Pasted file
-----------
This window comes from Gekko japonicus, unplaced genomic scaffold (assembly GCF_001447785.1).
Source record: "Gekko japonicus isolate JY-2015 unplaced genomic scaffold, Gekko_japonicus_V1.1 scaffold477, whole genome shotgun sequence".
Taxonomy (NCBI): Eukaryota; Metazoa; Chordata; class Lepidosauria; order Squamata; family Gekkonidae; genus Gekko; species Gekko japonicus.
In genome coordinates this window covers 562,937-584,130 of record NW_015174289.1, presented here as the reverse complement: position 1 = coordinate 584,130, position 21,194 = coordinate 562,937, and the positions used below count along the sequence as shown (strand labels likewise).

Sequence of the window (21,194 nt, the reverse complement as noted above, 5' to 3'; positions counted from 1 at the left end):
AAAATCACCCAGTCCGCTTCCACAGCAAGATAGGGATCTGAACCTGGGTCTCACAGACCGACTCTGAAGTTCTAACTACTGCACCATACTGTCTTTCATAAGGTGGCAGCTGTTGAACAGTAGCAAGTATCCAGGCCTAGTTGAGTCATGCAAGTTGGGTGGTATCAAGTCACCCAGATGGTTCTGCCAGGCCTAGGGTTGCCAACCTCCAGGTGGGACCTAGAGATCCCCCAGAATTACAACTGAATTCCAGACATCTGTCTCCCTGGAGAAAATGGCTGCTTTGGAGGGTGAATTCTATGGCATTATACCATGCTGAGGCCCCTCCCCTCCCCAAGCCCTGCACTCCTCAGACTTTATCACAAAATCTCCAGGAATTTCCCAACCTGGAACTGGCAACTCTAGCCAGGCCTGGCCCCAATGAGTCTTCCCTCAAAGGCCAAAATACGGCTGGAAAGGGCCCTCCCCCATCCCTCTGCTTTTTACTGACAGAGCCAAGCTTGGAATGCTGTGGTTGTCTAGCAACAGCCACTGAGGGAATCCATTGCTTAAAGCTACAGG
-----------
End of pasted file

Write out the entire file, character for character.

This window comes from Gekko japonicus, unplaced genomic scaffold (assembly GCF_001447785.1).
Source record: "Gekko japonicus isolate JY-2015 unplaced genomic scaffold, Gekko_japonicus_V1.1 scaffold477, whole genome shotgun sequence".
Taxonomy (NCBI): Eukaryota; Metazoa; Chordata; class Lepidosauria; order Squamata; family Gekkonidae; genus Gekko; species Gekko japonicus.
In genome coordinates this window covers 562,937-584,130 of record NW_015174289.1, presented here as the reverse complement: position 1 = coordinate 584,130, position 21,194 = coordinate 562,937, and the positions used below count along the sequence as shown (strand labels likewise).

Sequence of the window (21,194 nt, the reverse complement as noted above, 5' to 3'; positions counted from 1 at the left end):
AAAATCACCCAGTCCGCTTCCACAGCAAGATAGGGATCTGAACCTGGGTCTCACAGACCGACTCTGAAGTTCTAACTACTGCACCATACTGTCTTTCATAAGGTGGCAGCTGTTGAACAGTAGCAAGTATCCAGGCCTAGTTGAGTCATGCAAGTTGGGTGGTATCAAGTCACCCAGATGGTTCTGCCAGGCCTAGGGTTGCCAACCTCCAGGTGGGACCTAGAGATCCCCCAGAATTACAACTGAATTCCAGACATCTGTCTCCCTGGAGAAAATGGCTGCTTTGGAGGGTGAATTCTATGGCATTATACCATGCTGAGGCCCCTCCCCTCCCCAAGCCCTGCACTCCTCAGACTTTATCACAAAATCTCCAGGAATTTCCCAACCTGGAACTGGCAACTCTAGCCAGGCCTGGCCCCAATGAGTCTTCCCTCAAAGGCCAAAATACGGCTGGAAAGGGCCCTCCCCCATCCCTCTGCTTTTTACTGACAGAGCCAAGCTTGGAATGCTGTGGTTGTCTAGCAACAGCCACTGAGGGAATCCATTGCTTAAAGCTACAGG